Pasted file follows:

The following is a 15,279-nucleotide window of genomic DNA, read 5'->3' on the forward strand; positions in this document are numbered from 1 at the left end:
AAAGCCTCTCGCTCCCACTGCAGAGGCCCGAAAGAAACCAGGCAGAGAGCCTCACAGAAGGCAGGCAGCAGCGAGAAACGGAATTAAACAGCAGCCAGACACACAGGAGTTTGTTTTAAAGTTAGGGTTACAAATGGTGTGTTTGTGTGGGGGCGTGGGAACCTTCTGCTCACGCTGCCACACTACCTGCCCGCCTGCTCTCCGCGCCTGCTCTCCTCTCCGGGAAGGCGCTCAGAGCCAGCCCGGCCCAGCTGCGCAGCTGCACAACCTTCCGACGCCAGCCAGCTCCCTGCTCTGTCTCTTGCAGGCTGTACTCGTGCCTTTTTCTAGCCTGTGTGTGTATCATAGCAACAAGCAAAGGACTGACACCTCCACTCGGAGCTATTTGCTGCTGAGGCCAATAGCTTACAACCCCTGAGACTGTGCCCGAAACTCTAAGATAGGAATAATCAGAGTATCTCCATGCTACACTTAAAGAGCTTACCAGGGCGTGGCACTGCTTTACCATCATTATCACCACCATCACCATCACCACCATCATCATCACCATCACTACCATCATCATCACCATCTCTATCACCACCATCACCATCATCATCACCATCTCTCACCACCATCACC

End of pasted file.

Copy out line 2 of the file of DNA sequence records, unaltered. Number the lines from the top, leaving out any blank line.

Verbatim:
AAAGCCTCTCGCTCCCACTGCAGAGGCCCGAAAGAAACCAGGCAGAGAGCCTCACAGAAGGCAGGCAGCAGCGAGAAACGGAATTAAACAGCAGCCAGACACACAGGAGTTTGTTTTAAAGTTAGGGTTACAAATGGTGTGTTTGTGTGGGGGCGTGGGAACCTTCTGCTCACGCTGCCACACTACCTGCCCGCCTGCTCTCCGCGCCTGCTCTCCTCTCCGGGAAGGCGCTCAGAGCCAGCCCGGCCCAGCTGCGCAGCTGCACAACCTTCCGACGCCAGCCAGCTCCCTGCTCTGTCTCTTGCAGGCTGTACTCGTGCCTTTTTCTAGCCTGTGTGTGTATCATAGCAACAAGCAAAGGACTGACACCTCCACTCGGAGCTATTTGCTGCTGAGGCCAATAGCTTACAACCCCTGAGACTGTGCCCGAAACTCTAAGATAGGAATAATCAGAGTATCTCCATGCTACACTTAAAGAGCTTACCAGGGCGTGGCACTGCTTTACCATCATTATCACCACCATCACCATCACCACCATCATCATCACCATCACTACCATCATCATCACCATCTCTATCACCACCATCACCATCATCATCACCATCTCTCACCACCATCACC